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Re: XHTML/XML some constructive comments required.

From: Matt May <mcmay@w3.org>
Date: Fri, 27 Jun 2003 12:32:22 -0700
Cc: w3c-wai-ig@w3.org
To: tina@greytower.net
Message-Id: <13235883-A8D6-11D7-A257-000393B628BC@w3.org>

On Friday, June 27, 2003, at 09:00  AM, tina@greytower.net wrote:
>   The link you are referring to outlines how to get IE 6 to use the CSS
>   box model instead of it's own hack, and nothing to do with making it
>   accept XHTML as XHTML and not tag-soup HTML.

The document says:
"This section describes how to use the !DOCTYPE declaration in your 
document to switch on standards-compliant mode with Internet Explorer 6 
or later."

Can you provide some evidence that deep down in all these rendering 
engines, XHTML is gumming up the works, and why it matters if the users 
have access to the entire DOM tree in standards mode?

Yes, the application/xhtml+xml problem exists, but in the long term it 
is soluble at the server, outside of the content itself. The question, 
as I would frame it, is whether content that authors expect to keep 
around for any period of time benefits long-term from being in XHTML. I 
think that's a reasonable call to make.

>> 11.1 reads "Use W3C technologies when they are available and
>> appropriate for a task and use the latest versions when supported." 
>> You
>> seem to be saying that XHTML is not widely supported, but then bring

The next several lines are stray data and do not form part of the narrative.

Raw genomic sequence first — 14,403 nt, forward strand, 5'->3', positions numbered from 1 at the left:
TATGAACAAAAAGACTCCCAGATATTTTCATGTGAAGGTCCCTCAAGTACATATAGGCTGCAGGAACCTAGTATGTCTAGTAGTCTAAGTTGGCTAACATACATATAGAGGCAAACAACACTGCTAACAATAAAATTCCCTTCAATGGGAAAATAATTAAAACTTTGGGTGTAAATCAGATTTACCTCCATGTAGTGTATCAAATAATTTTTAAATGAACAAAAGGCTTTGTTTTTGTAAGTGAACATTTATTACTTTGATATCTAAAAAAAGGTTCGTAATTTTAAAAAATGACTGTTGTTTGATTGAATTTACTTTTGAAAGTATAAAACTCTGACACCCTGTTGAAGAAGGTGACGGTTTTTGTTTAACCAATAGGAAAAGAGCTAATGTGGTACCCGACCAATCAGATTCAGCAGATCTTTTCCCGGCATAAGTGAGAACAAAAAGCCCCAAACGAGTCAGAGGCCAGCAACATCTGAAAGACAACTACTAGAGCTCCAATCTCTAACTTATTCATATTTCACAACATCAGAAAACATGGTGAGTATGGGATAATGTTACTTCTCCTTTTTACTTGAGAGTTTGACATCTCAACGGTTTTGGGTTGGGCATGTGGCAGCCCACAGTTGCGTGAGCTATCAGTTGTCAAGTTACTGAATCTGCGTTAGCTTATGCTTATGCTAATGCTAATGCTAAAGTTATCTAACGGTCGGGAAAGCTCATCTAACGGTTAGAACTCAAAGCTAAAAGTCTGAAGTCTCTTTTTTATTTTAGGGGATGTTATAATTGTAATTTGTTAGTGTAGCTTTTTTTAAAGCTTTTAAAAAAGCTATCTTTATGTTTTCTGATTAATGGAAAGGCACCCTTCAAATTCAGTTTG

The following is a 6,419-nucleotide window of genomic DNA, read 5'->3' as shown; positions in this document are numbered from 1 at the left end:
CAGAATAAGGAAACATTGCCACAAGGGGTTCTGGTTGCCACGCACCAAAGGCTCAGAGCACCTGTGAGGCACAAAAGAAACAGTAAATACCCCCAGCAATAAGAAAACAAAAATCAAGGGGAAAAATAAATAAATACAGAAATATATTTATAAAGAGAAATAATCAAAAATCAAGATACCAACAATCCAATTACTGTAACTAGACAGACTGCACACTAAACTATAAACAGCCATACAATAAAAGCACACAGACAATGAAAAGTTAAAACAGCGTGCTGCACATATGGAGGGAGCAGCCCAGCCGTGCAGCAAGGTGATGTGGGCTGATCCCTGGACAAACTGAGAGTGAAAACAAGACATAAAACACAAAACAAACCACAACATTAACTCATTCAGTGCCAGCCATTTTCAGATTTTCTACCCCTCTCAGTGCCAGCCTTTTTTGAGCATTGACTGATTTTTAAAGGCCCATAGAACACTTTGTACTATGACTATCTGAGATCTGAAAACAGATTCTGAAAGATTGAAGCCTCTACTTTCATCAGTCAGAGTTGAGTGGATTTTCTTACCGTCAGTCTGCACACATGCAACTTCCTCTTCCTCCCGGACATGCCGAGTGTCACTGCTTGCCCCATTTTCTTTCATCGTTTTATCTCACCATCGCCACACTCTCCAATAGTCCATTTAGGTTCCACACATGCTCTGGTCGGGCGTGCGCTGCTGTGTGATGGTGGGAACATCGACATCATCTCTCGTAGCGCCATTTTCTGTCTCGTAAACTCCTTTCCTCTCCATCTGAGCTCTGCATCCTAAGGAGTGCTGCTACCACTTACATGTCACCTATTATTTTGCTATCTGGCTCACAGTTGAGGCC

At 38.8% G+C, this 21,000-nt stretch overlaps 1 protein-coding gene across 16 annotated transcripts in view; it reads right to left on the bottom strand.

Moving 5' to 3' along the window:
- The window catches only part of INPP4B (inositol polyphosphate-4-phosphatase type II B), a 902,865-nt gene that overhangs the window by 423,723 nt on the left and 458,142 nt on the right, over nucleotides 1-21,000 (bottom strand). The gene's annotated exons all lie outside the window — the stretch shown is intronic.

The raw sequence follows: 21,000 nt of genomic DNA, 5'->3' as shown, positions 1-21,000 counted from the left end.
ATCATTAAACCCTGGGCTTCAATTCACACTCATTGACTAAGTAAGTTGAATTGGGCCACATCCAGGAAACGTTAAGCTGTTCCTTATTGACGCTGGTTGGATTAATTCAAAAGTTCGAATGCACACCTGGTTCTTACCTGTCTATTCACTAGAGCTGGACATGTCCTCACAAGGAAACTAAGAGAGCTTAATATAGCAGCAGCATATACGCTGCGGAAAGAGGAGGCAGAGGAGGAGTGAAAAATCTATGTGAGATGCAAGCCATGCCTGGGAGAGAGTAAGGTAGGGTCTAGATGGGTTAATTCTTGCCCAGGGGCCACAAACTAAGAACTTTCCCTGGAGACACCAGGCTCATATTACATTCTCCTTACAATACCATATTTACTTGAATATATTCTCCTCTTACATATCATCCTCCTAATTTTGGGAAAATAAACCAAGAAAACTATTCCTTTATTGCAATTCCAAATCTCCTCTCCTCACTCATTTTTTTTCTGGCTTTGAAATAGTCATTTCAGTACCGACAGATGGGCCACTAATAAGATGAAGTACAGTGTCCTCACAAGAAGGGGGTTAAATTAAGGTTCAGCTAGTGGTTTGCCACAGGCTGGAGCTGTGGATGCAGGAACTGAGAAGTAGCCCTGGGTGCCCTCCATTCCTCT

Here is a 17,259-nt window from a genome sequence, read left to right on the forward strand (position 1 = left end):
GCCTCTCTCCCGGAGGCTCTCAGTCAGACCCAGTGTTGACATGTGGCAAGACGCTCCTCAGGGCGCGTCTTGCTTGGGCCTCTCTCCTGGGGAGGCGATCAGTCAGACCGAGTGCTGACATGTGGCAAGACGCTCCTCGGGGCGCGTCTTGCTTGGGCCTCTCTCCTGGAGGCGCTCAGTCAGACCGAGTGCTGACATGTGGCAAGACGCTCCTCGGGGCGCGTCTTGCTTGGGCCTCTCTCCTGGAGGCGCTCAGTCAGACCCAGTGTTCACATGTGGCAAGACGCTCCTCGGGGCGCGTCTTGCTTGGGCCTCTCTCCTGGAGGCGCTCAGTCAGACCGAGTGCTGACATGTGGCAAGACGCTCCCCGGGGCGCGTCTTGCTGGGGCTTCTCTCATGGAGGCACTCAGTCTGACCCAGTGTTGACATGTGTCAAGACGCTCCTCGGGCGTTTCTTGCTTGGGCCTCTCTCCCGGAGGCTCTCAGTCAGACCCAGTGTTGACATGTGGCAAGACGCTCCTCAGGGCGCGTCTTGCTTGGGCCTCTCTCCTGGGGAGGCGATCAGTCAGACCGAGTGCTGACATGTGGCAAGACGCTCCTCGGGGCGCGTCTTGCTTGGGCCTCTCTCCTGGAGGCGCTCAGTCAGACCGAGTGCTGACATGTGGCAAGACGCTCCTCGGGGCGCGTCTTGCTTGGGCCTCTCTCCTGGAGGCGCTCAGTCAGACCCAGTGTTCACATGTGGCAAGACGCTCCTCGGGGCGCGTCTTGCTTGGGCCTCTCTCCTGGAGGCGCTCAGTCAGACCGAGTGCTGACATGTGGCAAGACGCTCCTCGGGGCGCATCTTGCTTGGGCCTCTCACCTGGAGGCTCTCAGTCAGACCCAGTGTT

>> up
>> 11.1 as if it is.
>   Note the word "widely" in your own comment. XHTML 1.0 is "supported"
>   in that user-agents treat it as tag-soupy HTML. XHTML 1.1 is 
> supported
>   by Gecko-based UAs, Safari, and iCab (afaik).

The WCAG WG is refining its definition of "supported" in 11.1 by 
changing and defining "widely supported" in WCAG 2 Checkpoint 4.2. If I 
remember it right, the suggestion is that in WCAG 2, support means 
implementations in major UAs on major platforms, and 3 years since the 
format became a final standard. XHTML 1.1 came out in 2001.

A liberal interpretation of "supported" might lead one to believe that 
XHTML 2 is supported, since the XSmiles browser works on all major 
platforms. However, is that a reasonable call to make?

>   Is XHTML supported ? Yes. Is XHTML more accessible ? No. It 
> providesno
>   more and no less structure than properly written HTML, and fails
>   spectacularly in several popular UAs, including IE. (yes, I am 
> talking
>   about XHTML 1.1)

XHTML 1.1 is the latest recommended version of HTML, not just of XHTML. 
That is, HTML 4.01 is not the end of the line for the language, and 
thus the final version of HTML. If you're using this as your argument, 
then HTML 4.01 shouldn't be usable, either, as it's been superseded. 
The W3C HTML home page[1] states that "XHTML is the successor of HTML," 
and repeatedly cites XHTML 1.0 as the next version in the HTML family 
("...following on from earlier work on HTML 4.01...", "XHTML is the 
first major change to HTML...")

[1] http://www.w3.org/MarkUp/

Received on Friday, 27 June 2003 15:33:24 UTC

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